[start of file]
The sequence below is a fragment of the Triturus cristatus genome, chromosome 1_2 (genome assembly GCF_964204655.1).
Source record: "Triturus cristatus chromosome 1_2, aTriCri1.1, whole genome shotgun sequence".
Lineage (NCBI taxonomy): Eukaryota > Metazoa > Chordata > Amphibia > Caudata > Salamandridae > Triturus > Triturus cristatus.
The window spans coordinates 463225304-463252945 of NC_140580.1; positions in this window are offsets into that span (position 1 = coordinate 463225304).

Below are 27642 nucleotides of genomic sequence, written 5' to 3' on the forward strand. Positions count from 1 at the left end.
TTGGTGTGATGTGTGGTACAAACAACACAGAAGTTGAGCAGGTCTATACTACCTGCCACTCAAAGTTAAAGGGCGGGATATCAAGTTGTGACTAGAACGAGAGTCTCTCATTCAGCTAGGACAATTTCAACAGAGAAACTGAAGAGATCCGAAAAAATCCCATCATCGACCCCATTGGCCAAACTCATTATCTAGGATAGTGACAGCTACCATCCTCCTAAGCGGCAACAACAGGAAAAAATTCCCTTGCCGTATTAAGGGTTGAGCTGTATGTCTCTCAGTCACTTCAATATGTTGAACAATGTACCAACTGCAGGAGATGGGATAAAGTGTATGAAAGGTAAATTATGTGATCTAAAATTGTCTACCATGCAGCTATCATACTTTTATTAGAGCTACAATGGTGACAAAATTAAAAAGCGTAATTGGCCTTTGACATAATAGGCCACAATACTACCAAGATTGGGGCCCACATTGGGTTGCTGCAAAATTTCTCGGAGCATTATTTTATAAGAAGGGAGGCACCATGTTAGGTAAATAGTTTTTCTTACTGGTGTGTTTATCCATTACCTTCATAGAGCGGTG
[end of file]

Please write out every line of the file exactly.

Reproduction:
The sequence below is a fragment of the Triturus cristatus genome, chromosome 1_2 (genome assembly GCF_964204655.1).
Source record: "Triturus cristatus chromosome 1_2, aTriCri1.1, whole genome shotgun sequence".
Lineage (NCBI taxonomy): Eukaryota > Metazoa > Chordata > Amphibia > Caudata > Salamandridae > Triturus > Triturus cristatus.
The window spans coordinates 463225304-463252945 of NC_140580.1; positions in this window are offsets into that span (position 1 = coordinate 463225304).

Below are 27642 nucleotides of genomic sequence, written 5' to 3' on the forward strand. Positions count from 1 at the left end.
TTGGTGTGATGTGTGGTACAAACAACACAGAAGTTGAGCAGGTCTATACTACCTGCCACTCAAAGTTAAAGGGCGGGATATCAAGTTGTGACTAGAACGAGAGTCTCTCATTCAGCTAGGACAATTTCAACAGAGAAACTGAAGAGATCCGAAAAAATCCCATCATCGACCCCATTGGCCAAACTCATTATCTAGGATAGTGACAGCTACCATCCTCCTAAGCGGCAACAACAGGAAAAAATTCCCTTGCCGTATTAAGGGTTGAGCTGTATGTCTCTCAGTCACTTCAATATGTTGAACAATGTACCAACTGCAGGAGATGGGATAAAGTGTATGAAAGGTAAATTATGTGATCTAAAATTGTCTACCATGCAGCTATCATACTTTTATTAGAGCTACAATGGTGACAAAATTAAAAAGCGTAATTGGCCTTTGACATAATAGGCCACAATACTACCAAGATTGGGGCCCACATTGGGTTGCTGCAAAATTTCTCGGAGCATTATTTTATAAGAAGGGAGGCACCATGTTAGGTAAATAGTTTTTCTTACTGGTGTGTTTATCCATTACCTTCATAGAGCGGTG